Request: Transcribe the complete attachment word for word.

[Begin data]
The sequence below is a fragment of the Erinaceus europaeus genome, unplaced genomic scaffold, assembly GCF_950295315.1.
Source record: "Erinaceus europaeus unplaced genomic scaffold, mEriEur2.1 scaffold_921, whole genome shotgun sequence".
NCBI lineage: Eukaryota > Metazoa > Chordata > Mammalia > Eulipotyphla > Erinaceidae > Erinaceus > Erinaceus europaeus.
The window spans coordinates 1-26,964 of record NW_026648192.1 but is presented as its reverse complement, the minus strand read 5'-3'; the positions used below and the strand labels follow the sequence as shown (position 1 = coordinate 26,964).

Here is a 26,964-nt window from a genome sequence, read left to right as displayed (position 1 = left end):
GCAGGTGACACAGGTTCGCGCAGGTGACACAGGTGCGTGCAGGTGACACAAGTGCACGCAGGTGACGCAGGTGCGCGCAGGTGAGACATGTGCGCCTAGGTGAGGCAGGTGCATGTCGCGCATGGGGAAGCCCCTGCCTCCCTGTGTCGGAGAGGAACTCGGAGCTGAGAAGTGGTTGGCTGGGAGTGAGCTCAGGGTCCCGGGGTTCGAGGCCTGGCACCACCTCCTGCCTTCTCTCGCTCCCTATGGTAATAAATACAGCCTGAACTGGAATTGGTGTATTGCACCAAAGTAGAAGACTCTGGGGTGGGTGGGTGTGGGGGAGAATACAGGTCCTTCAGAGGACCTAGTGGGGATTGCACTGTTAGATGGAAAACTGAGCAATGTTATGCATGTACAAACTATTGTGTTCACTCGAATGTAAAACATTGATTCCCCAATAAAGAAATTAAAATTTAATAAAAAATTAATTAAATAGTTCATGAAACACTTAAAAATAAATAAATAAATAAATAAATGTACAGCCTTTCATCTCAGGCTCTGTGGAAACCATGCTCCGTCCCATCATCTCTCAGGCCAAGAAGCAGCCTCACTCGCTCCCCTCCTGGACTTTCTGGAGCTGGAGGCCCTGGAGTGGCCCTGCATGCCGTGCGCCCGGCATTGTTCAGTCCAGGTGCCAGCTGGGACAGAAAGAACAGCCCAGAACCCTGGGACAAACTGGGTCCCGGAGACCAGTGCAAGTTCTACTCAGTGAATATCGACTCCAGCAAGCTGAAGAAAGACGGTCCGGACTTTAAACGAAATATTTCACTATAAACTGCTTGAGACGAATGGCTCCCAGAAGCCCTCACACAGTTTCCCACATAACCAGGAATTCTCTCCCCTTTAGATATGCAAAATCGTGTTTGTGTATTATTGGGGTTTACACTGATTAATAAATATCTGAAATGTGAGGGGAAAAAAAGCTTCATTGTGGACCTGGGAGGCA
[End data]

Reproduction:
The sequence below is a fragment of the Erinaceus europaeus genome, unplaced genomic scaffold, assembly GCF_950295315.1.
Source record: "Erinaceus europaeus unplaced genomic scaffold, mEriEur2.1 scaffold_921, whole genome shotgun sequence".
NCBI lineage: Eukaryota > Metazoa > Chordata > Mammalia > Eulipotyphla > Erinaceidae > Erinaceus > Erinaceus europaeus.
The window spans coordinates 1-26,964 of record NW_026648192.1 but is presented as its reverse complement, the minus strand read 5'-3'; the positions used below and the strand labels follow the sequence as shown (position 1 = coordinate 26,964).

Here is a 26,964-nt window from a genome sequence, read left to right as displayed (position 1 = left end):
GCAGGTGACACAGGTTCGCGCAGGTGACACAGGTGCGTGCAGGTGACACAAGTGCACGCAGGTGACGCAGGTGCGCGCAGGTGAGACATGTGCGCCTAGGTGAGGCAGGTGCATGTCGCGCATGGGGAAGCCCCTGCCTCCCTGTGTCGGAGAGGAACTCGGAGCTGAGAAGTGGTTGGCTGGGAGTGAGCTCAGGGTCCCGGGGTTCGAGGCCTGGCACCACCTCCTGCCTTCTCTCGCTCCCTATGGTAATAAATACAGCCTGAACTGGAATTGGTGTATTGCACCAAAGTAGAAGACTCTGGGGTGGGTGGGTGTGGGGGAGAATACAGGTCCTTCAGAGGACCTAGTGGGGATTGCACTGTTAGATGGAAAACTGAGCAATGTTATGCATGTACAAACTATTGTGTTCACTCGAATGTAAAACATTGATTCCCCAATAAAGAAATTAAAATTTAATAAAAAATTAATTAAATAGTTCATGAAACACTTAAAAATAAATAAATAAATAAATAAATGTACAGCCTTTCATCTCAGGCTCTGTGGAAACCATGCTCCGTCCCATCATCTCTCAGGCCAAGAAGCAGCCTCACTCGCTCCCCTCCTGGACTTTCTGGAGCTGGAGGCCCTGGAGTGGCCCTGCATGCCGTGCGCCCGGCATTGTTCAGTCCAGGTGCCAGCTGGGACAGAAAGAACAGCCCAGAACCCTGGGACAAACTGGGTCCCGGAGACCAGTGCAAGTTCTACTCAGTGAATATCGACTCCAGCAAGCTGAAGAAAGACGGTCCGGACTTTAAACGAAATATTTCACTATAAACTGCTTGAGACGAATGGCTCCCAGAAGCCCTCACACAGTTTCCCACATAACCAGGAATTCTCTCCCCTTTAGATATGCAAAATCGTGTTTGTGTATTATTGGGGTTTACACTGATTAATAAATATCTGAAATGTGAGGGGAAAAAAAGCTTCATTGTGGACCTGGGAGGCA